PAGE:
1st xi at North County- Jason Molins made 132 as we chased the home team’s 254 to reach the LHW final;
1st xi at home to Limavady – Jeremy Bray made 141 and David Ford 96 not out as we set the visitors a target of 324 which they reached!
2004: David Langford-Smith took 5 wickets for 36 at North County but we lost the LHW final
2005: Thinus Fourie scored 4 centuries but we were not safe from relegation until David returned from injury
2006: A big partnership between David and Corie at Malahide which turned the match in our favour
2007: After 5 defeats against Rush during my time as scorer we beat them by 26 runs in the DGM which paved the way for our progress to the final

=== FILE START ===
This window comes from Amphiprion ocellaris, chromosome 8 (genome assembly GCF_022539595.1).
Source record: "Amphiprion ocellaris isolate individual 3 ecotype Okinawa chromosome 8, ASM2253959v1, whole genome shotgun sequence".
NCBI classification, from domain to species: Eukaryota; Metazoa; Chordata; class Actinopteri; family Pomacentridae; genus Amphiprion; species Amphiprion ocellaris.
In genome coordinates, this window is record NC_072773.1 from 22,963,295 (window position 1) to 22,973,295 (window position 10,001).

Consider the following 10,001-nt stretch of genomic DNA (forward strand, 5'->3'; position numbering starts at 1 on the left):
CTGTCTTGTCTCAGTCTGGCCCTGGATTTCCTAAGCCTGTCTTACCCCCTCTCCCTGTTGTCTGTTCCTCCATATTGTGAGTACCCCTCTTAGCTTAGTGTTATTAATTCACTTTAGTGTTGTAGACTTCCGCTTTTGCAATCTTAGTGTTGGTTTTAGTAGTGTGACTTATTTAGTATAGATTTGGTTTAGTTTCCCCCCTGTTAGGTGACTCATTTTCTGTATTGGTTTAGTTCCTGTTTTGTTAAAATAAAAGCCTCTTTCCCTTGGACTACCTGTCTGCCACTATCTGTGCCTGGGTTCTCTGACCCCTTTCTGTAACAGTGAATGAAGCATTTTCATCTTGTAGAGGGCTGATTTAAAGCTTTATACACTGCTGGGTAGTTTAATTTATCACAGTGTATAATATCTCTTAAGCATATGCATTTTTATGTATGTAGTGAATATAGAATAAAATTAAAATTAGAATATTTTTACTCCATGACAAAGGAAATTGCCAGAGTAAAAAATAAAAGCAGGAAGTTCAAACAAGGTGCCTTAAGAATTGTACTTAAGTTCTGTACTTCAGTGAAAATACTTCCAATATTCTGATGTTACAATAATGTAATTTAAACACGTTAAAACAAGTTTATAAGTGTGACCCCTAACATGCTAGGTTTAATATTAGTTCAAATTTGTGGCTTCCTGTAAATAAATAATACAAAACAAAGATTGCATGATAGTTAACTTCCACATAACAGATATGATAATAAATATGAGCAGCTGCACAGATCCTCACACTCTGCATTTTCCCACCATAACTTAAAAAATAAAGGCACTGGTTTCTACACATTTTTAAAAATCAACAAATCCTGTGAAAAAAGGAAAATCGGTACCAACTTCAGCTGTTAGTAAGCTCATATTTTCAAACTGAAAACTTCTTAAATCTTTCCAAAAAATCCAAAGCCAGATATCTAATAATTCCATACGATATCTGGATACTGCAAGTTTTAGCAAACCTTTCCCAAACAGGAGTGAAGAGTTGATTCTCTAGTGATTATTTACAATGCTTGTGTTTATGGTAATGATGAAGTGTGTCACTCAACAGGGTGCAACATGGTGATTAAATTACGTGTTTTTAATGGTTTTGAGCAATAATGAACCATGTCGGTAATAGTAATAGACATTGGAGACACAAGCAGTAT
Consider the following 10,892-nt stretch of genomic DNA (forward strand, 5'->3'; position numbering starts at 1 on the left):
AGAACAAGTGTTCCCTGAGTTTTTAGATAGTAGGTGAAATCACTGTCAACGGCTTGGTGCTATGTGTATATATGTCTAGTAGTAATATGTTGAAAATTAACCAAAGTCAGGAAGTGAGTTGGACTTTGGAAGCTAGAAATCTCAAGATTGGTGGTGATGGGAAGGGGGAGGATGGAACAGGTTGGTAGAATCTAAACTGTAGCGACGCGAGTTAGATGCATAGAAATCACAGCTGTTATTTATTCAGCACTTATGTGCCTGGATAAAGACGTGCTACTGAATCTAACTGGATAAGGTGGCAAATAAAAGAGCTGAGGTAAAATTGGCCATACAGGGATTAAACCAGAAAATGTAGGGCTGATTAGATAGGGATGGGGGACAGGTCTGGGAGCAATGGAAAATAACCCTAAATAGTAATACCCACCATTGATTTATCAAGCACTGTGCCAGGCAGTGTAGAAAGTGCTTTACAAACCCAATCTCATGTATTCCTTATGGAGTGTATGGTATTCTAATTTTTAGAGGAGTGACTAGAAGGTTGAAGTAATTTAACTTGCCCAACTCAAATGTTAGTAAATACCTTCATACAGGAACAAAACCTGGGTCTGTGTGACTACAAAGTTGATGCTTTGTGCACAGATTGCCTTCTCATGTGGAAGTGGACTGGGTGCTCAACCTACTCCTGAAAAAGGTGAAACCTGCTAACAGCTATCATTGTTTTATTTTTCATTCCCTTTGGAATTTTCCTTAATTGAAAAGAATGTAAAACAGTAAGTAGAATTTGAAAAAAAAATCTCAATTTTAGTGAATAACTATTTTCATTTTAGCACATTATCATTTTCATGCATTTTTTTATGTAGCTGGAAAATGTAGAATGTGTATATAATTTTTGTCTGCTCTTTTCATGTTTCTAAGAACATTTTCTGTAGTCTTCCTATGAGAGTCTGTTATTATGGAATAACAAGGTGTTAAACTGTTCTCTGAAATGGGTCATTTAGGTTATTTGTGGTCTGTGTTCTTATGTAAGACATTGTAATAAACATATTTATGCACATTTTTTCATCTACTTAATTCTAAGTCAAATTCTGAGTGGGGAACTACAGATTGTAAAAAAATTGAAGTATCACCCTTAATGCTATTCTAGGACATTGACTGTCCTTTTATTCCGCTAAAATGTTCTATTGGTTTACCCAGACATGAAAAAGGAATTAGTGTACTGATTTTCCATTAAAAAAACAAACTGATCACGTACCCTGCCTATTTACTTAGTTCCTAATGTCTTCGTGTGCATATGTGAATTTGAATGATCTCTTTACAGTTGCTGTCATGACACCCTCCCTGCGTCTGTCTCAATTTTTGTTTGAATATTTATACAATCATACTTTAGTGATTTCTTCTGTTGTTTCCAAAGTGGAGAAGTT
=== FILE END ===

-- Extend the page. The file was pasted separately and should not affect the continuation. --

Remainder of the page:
2008: A poor season
2009: Andrew Downton’s 4 wickets for 7 runs in 10 overs helped to contain Rush to 179 which we chased comfortably enough.
10. Twenty 20 or Test Cricket? Test cricket – I like the concept of patience and durability winning out
11. Anything you’d like to add? I wish to take the opportunity to thank those who have helped me in my role. Liz Fleeton, Paul Brady, Jim Gallagher and Kevin Gallagher encouraged me early on. Andy Butler gave me my first promotion and Eoin O’Brien and Michael Fanagan gave me my second promotion. Thanks to Siobhan McBennett and Alan Tuffery for coaxing me through the old Standard exam and to Geraldine Banks for teaching me the Frindall method. Thanks to all the captains and players I have worked with over the years. I would also like to thank all the other members of Phoenix who have built a working relationship with me and all my fellow members of the Leinster Cricket Umpires and Scores Association without whom the weekend could be more difficult. Finally, I am grateful for the friendship of John Doran and Michael Fanagan.